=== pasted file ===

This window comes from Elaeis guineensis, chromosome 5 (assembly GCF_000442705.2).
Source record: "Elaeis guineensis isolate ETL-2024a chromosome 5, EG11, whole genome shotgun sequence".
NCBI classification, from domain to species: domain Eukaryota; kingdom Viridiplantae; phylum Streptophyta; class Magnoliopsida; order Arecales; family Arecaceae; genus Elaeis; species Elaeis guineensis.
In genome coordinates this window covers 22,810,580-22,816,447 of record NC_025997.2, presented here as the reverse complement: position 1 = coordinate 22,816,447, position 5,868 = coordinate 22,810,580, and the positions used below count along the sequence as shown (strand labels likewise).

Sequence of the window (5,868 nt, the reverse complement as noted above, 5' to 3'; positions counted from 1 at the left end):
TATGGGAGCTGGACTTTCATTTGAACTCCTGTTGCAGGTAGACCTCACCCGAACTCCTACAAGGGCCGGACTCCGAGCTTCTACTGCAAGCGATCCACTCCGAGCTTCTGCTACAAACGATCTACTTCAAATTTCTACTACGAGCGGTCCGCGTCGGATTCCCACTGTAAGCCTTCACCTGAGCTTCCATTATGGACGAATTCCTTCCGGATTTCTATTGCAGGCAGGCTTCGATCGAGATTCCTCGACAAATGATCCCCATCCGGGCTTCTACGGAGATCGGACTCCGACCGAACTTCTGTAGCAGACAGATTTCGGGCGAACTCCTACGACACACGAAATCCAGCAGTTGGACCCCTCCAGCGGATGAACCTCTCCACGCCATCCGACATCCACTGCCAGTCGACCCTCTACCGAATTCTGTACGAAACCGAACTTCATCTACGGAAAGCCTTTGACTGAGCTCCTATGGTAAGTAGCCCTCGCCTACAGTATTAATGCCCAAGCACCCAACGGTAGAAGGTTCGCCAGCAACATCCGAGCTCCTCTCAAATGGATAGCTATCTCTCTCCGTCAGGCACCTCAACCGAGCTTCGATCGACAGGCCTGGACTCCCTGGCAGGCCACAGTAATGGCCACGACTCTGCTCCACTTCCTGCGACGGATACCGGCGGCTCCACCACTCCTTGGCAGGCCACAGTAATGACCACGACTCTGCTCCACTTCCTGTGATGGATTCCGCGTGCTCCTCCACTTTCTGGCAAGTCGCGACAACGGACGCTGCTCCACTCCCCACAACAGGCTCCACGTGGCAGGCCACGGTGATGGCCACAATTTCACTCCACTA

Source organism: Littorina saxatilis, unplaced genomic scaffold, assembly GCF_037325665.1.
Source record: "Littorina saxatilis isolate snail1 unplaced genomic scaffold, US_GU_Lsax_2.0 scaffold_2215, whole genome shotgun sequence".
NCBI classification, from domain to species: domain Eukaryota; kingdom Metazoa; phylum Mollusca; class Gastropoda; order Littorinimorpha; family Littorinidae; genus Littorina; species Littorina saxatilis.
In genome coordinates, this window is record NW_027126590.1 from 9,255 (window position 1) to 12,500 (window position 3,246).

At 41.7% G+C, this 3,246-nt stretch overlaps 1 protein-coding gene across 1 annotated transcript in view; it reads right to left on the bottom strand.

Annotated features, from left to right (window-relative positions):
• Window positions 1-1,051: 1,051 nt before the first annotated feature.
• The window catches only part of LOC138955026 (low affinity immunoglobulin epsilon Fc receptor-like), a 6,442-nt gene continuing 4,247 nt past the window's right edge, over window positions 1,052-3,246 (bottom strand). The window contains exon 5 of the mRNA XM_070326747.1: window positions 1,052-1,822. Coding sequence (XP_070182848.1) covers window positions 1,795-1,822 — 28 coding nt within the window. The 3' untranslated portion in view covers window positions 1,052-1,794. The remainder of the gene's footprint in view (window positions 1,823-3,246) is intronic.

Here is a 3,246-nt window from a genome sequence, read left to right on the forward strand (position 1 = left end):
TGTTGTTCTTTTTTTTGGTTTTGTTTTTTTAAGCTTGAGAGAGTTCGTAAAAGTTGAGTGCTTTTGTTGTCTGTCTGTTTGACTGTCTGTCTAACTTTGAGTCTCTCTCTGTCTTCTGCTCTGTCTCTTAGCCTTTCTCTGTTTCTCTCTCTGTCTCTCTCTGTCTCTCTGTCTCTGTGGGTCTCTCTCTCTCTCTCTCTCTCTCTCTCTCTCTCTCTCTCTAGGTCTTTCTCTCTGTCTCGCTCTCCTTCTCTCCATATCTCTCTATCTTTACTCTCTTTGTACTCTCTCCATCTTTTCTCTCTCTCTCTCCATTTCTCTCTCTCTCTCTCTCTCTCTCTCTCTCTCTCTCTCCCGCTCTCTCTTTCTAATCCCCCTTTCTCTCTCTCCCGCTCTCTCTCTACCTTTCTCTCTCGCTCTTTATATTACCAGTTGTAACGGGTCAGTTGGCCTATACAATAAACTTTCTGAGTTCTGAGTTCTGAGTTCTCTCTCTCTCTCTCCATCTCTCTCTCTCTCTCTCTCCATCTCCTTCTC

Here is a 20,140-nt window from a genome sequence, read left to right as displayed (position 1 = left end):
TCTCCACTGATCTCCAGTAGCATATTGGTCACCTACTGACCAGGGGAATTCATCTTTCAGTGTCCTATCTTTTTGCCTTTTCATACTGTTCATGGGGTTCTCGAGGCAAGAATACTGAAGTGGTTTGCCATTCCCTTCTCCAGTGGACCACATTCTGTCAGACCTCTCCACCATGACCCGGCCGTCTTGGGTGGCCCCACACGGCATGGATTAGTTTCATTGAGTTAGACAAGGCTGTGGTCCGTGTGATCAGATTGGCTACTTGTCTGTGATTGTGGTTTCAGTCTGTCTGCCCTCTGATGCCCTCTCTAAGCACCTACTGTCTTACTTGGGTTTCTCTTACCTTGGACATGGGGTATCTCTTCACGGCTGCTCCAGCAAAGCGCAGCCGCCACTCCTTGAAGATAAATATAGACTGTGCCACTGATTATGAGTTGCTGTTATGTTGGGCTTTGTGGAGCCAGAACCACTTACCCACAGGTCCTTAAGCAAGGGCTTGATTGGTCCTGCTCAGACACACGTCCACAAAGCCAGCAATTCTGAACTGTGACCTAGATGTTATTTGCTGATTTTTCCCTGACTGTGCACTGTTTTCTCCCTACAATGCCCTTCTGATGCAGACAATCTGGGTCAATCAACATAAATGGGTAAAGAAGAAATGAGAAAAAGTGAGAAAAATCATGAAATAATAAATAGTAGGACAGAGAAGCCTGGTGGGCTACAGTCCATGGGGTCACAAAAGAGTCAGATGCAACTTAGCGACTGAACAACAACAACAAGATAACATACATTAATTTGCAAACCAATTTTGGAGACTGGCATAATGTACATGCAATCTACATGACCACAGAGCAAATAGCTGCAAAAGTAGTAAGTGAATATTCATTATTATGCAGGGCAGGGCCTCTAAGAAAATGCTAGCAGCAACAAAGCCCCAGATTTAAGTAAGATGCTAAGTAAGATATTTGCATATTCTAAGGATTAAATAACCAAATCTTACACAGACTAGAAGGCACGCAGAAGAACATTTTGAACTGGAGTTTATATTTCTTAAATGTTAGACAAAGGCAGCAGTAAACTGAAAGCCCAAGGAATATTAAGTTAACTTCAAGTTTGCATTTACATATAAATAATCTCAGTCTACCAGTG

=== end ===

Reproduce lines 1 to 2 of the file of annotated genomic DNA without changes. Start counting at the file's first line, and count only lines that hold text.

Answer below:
This window comes from Elaeis guineensis, chromosome 5 (assembly GCF_000442705.2).
Source record: "Elaeis guineensis isolate ETL-2024a chromosome 5, EG11, whole genome shotgun sequence".